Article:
Over the course of 2020, life expectancy for those living in Russia fell by more than two years, with the coronavirus death toll setting back ambitious government plans to consistently raise citizens’ average life spans.
Last week, a draft government report on demographics was published by the May Decree channel on Telegram. Since then, two unnamed officials have reportedly confirmed its authenticity to the RBK news network. According to the report’s estimates, life expectancy in the country is now 71.1 years, compared to 73.3 in 2019, before the start of the Covid-19 pandemic.
This marks the first annual decrease since 2003, and challenges a national objective, signed into law by President Vladimir Putin, to raise the average life expectancy of Russians to 78 by 2030. To achieve that goal, authorities had hoped to raise the metric to 75.2 years in 2024. Instead, according to the data, it will take three years just to return to 2019 levels. However, a full demographic report from the statistical agency Rosstat has not yet been published.
In February, the Centers for Disease Control and Prevention (CDC) in the US announced that America had seen the largest decline in life expectancy since World War II. Those living in the country are now expected to live for 77.8 years, compared to 78.8 in 2019. Public health officials also warned that the gap in average age of death between ethnic minorities and the rest of the population was growing.
Last week, Italy’s national statics body, ISTAT, announced that the average life span of those living in the country had fallen by close to a year, taking it to 82.3. “Covid-19 completely wiped out life-expectancy gains made over the past decade in the north and partially wiped them out in other areas of the country,” officials said in a statement.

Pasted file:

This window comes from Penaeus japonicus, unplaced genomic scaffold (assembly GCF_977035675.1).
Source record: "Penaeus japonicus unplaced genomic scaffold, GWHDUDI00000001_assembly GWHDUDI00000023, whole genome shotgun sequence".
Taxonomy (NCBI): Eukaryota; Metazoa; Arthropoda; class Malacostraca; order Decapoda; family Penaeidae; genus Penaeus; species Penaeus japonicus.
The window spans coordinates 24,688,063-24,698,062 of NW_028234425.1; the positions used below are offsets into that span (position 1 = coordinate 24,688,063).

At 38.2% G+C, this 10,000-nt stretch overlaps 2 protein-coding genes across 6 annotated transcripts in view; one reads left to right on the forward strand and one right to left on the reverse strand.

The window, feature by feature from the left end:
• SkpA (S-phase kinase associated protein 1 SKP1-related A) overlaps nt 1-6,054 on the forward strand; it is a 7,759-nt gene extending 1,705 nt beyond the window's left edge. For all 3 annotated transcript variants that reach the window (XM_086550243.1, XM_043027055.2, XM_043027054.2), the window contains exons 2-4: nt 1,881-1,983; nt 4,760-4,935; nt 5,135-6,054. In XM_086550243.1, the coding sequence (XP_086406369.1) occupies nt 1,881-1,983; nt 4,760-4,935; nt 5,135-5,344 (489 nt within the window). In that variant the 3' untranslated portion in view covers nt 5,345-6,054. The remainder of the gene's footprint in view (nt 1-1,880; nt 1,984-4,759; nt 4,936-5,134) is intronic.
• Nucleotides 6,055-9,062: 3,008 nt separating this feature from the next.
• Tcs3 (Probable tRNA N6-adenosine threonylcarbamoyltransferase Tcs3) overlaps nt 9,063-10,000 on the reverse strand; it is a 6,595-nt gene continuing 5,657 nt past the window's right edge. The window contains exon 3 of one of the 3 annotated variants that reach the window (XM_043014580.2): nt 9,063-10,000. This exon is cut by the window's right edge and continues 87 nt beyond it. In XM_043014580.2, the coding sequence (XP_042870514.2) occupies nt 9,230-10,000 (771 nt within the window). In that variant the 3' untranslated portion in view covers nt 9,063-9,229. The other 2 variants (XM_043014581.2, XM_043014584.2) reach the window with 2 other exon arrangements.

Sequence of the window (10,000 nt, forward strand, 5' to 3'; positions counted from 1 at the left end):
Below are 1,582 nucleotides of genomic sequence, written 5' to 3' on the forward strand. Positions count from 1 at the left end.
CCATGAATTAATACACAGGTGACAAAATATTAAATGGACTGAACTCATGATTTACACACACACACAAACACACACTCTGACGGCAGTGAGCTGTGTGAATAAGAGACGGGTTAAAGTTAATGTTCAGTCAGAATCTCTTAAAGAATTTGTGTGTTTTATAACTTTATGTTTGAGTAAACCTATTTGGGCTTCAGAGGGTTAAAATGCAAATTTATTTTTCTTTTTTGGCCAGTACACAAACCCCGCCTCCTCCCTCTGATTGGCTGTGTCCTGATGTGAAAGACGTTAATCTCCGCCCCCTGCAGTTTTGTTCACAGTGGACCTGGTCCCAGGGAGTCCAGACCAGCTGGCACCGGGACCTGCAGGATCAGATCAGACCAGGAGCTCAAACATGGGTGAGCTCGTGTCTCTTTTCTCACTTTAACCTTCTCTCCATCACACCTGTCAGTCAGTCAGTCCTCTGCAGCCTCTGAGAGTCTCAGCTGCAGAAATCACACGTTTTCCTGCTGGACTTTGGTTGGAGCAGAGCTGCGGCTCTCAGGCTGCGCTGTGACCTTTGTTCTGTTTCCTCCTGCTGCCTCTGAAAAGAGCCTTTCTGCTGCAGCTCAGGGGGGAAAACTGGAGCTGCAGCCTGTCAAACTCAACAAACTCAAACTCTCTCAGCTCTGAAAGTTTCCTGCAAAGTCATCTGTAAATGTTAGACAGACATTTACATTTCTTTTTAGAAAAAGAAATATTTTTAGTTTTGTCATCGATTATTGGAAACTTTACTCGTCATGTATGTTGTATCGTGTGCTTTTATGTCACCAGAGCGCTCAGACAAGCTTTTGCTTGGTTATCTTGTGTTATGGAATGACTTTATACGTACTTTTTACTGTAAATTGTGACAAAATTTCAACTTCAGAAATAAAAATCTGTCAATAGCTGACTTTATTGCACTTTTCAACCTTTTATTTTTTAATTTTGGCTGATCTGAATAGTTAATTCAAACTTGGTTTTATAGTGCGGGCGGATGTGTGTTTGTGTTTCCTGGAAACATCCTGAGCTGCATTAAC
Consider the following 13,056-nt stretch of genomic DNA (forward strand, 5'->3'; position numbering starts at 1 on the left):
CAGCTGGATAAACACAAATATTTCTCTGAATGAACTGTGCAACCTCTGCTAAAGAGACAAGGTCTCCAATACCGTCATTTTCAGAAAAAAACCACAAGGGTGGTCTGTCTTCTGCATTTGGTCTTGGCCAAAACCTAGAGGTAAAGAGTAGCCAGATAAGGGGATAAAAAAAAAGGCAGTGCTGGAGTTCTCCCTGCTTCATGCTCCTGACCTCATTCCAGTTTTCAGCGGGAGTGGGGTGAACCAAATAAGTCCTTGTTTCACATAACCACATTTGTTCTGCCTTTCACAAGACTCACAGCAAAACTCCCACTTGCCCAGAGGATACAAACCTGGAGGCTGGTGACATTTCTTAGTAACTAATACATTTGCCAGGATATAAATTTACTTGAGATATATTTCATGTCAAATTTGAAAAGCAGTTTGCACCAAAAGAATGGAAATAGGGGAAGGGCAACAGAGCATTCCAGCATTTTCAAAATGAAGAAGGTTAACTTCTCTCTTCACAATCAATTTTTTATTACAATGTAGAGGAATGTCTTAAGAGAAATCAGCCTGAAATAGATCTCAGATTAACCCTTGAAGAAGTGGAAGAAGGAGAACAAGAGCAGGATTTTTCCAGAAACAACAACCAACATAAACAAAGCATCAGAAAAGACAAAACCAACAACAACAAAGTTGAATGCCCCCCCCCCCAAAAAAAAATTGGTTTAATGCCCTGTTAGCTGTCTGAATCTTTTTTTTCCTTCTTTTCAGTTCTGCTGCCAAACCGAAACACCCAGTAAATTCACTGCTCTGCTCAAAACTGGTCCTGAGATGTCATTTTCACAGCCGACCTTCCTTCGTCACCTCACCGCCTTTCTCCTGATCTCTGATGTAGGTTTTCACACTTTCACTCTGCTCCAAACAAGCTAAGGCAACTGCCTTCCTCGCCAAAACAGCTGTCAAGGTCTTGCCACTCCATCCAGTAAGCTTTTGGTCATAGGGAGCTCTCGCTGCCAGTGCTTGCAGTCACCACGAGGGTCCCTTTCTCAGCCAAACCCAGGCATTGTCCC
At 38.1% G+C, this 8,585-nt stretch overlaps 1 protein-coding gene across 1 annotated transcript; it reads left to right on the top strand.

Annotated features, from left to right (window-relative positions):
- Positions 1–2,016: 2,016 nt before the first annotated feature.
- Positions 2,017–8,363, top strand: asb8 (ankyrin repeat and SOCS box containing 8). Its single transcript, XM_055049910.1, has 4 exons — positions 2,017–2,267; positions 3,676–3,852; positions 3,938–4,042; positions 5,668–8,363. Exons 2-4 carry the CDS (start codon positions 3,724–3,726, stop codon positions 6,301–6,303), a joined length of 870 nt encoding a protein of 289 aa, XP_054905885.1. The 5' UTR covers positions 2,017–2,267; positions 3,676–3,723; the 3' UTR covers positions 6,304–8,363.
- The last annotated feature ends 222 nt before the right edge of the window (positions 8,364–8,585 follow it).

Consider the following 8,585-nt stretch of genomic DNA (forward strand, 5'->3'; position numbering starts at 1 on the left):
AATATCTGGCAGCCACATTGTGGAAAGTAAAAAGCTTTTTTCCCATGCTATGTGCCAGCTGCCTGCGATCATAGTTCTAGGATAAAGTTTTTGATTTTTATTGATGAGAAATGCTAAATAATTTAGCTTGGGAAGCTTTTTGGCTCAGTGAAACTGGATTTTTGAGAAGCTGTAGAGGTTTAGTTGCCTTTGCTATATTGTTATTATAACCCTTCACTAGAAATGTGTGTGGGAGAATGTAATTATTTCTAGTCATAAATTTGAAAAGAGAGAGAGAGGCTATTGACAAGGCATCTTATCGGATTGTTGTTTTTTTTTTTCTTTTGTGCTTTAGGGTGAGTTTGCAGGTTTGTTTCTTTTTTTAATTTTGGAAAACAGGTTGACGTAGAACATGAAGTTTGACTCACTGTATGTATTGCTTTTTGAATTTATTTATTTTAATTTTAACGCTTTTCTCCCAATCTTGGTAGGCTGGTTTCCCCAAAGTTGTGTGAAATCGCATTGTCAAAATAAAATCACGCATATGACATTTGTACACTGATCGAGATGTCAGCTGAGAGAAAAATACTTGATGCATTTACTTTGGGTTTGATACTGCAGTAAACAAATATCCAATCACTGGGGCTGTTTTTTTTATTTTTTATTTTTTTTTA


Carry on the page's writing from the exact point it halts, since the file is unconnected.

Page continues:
While the overall death toll from the pandemic will always differ depending on the method used to assess it, Russia appears to have seen lower mortality rates than other major European nations such as the UK, Italy and France. At the beginning of March, Rosstat announced that more than 200,000 deaths had been attributed to coronavirus since the beginning of last year.
However, excess mortality rose steeply in 2020, with 323,800 more deaths overall compared to 2019. While many of these would appear to be linked to Covid-19, others could be attributed indirectly to the pandemic, such as people with chronic conditions unable to access their usual healthcare in the early days of the outbreak, or those who would otherwise have had surgeries and other treatments earlier.
Russia has also announced that its overall population fell by more than half a million people in 2020, driven by a combination of a declining birth rate, rising deaths and the short-term effect of migrants returning home to wait out the pandemic. Moscow had already been concerned about its demographic shifts, and plans to attract and retain migrants to plug the shortfall are apparently in development.
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